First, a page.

Dahl’s files $41 million bankruptcy

Dahl’s files $41 million bankruptcy

The Des Moines Register
Patt Johnson, pjohnson@dmreg.com 10:43 a.m. CST November 11, 2014

Dahl’s Foods Inc., the 83-year-old Des Moines-based grocery store chain, will disappear from the local landscape as a locally owned company. But the supermarket’s leaders said it will emerge from bankruptcy a stronger and more viable company.

The 10-store chain filed a $41 million bankruptcy petition in federal court Sunday asking that it be allowed to reorganize and sell its stores. The likely buyer will be its supplier or another grocery company. The company also is asking that the process be moved along quickly.

Dahl’s said Monday that Kansas City, Kan.-based Associated Wholesale Grocers Inc. plans to buy Dahl’s assets and rebrand the stores. AWG is a retailer-owned grocery cooperative and grocery distributor.

Court filings show that AWG has offered to buy the chain’s assets for a base price of $4.8 million, which could be adjusted depending on the value of inventory and other items. Under one scenario, one of AWG’s co-op members could own the stores, with AWG funding the acquisition.
AWG said it plans to rebrand the remaining Dahl’s stores and remodel and update the properties. The new brand was not identified.

The Chapter 11 reorganization filing allows Dahl’s to continue to operate.

The bankruptcy filed Sunday in U.S. Bankruptcy Court in Des Moines listed 297 creditors, which included AWG, Des Moines, Ames and other cities, and former chief executive David Sinnwell. In the bankruptcy filing the company listed assets of $45 million and liabilities of $41 million.

According to court documents, Dahl’s has more than 950 employees and had $136.8 million in sales during the 12 months ending June 28. The grocer’s sales declined because of increased competition in the market and the company was “slow to recognize the competitive threat and to make the operational changes necessary to remain viable. During this period, the debtors over-leveraged their assets as their revenues declined and became undercapitalized,” according to court documents filed Sunday.

“Our intentions for entering into the agreement to purchase Dahl’s Foods are to provide an opportunity for a member of our cooperative to successfully enter the Des Moines grocery market, with some good locations, and to gain a strong and experienced workforce,” Jerry Garland, AWG chief executive, said in a statement.

AWG member companies include grocery brands Price Chopper, Thriftway, IGA, CashSaver, Apple Market, Country Mart and Sun Fresh stores. There has long been speculation that Dahl’s could become Price Chopper stores, which have locations in Missouri and Kansas.

Dahl’s has had a relationship with AWG since 2011 after it sold several properties to AWG and then leased the space back. Dahl’s still owns the properties at 8700 Hickman Road in Clive, 5003 E.P. True Parkway in West Des Moines and an East Euclid Avenue store in Des Moines. AWG also replaced SuperValu as Dahl’s chief supplier.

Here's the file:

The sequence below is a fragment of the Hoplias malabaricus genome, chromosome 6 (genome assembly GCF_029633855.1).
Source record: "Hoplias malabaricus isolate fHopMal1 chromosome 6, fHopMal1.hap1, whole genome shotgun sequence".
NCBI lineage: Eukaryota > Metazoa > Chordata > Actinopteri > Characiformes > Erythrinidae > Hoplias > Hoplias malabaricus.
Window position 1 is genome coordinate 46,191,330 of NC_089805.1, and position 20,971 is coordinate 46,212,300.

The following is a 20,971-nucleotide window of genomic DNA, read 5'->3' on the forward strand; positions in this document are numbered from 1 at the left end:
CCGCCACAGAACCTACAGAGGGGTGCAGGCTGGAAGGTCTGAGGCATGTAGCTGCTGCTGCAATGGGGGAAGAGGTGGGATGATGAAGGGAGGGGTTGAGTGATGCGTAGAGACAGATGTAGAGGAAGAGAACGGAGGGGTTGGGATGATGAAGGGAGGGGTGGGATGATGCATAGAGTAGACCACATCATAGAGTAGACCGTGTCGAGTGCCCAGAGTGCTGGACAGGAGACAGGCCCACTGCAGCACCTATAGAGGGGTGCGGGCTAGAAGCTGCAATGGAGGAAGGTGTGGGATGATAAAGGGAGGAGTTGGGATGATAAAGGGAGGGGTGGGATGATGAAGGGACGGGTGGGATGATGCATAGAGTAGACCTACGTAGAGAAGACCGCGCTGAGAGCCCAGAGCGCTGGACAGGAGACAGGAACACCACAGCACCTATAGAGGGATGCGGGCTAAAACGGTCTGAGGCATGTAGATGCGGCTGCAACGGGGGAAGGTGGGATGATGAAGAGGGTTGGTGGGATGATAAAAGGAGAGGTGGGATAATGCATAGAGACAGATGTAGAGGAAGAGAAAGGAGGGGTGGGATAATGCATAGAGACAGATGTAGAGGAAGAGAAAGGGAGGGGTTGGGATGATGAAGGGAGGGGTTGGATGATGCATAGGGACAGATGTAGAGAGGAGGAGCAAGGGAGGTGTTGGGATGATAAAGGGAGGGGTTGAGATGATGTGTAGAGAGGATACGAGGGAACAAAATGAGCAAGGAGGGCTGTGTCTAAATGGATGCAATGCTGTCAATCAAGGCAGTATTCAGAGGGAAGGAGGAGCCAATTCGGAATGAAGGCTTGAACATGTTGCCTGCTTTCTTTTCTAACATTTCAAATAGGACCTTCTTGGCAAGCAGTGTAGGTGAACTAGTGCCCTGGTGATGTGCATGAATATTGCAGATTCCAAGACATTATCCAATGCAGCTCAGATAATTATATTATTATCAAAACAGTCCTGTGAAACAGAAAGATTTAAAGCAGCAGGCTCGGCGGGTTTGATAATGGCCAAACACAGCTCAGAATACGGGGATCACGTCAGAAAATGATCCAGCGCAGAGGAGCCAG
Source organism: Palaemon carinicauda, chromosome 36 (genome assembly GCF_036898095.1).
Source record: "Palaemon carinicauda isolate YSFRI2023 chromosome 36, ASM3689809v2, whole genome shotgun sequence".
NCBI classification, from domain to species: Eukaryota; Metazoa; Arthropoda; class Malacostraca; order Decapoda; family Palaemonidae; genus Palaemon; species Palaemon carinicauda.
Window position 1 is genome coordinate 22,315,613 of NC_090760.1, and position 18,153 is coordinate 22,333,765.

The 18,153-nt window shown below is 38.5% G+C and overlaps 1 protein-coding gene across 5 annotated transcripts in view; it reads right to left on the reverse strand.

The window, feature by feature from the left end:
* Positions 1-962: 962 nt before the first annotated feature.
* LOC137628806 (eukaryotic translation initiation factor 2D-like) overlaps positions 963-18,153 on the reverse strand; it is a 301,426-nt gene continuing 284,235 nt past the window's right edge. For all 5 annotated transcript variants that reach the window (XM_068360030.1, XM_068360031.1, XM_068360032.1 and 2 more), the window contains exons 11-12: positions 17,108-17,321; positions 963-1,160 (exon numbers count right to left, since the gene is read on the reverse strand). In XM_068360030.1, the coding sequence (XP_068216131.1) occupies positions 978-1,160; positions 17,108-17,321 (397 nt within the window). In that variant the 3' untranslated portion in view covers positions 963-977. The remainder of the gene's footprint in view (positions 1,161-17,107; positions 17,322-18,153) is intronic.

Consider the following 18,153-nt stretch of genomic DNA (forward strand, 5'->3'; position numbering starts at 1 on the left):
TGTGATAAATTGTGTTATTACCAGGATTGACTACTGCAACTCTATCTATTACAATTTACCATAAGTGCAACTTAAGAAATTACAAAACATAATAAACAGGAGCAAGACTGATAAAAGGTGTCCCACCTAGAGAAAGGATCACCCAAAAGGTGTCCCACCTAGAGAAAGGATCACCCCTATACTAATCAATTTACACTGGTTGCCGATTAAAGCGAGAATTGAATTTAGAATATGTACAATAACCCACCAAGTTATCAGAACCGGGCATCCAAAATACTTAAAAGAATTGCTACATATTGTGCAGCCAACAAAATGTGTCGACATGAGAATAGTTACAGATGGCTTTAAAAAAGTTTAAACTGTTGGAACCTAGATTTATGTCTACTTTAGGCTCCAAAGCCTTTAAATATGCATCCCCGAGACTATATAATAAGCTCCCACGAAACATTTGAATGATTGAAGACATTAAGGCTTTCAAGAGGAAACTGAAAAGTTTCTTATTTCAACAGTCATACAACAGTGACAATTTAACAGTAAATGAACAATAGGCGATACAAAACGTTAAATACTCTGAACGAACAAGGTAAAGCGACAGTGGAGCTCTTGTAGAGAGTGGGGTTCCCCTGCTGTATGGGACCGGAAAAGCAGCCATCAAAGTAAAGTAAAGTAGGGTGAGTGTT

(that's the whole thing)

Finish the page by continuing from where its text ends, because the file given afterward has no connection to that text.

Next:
Dahl’s said the new company that emerges from bankruptcy will be a “stronger, more viable company,” according to a company statement. Dahl’s expects to continue business as usual during the bankruptcy proceedings, and customers should “experience no interruptions in service,” the company said.

The Chapter 11 reorganization and related filings show that although AWG has made an offer to purchase Dahl’s stores and inventory, the business will be put up for auction to see if there is a better offer, said Jeffrey Goetz, a Des Moines attorney representing Dahl’s. “If no one else is interested,” they would sell to AWG, he said.
Dahl’s has hired The Food Partners of Washington, D.C., to help market the company for the auction to get the maximum price for the company.

Dahl’s has also filed an emergency funding plan, which would be financed through loans from AWG, to assure that its employees continue to get paid and the company is able to bring inventory into the stores.

Dahl’s has closed three underperforming stores in the past five months and sold off properties in an effort to remain afloat. Dahl’s CEO Craig Moore, who came to the company in January, said it made more sense to make capital improvements to the company’s remaining 10 stores in Des Moines, Clive, Johnston and West Des Moines than to keep ailing stores operating.

“The current team at Dahl’s had commenced rebuilding this chain and we believe they have a good plan, but the financial position they found themselves in was just too big to overcome,” Garland said.

The company also told former workers in September that they would not receive scheduled retirement plan payments this year, leaving hundreds of retirees without money they had expected to receive. The company said its financial problems left it unable to make distributions from the company’s Employee Stock Ownership program.

In a bankruptcy situation, such plans are the last to be paid, after secured and unsecured creditors get their share.

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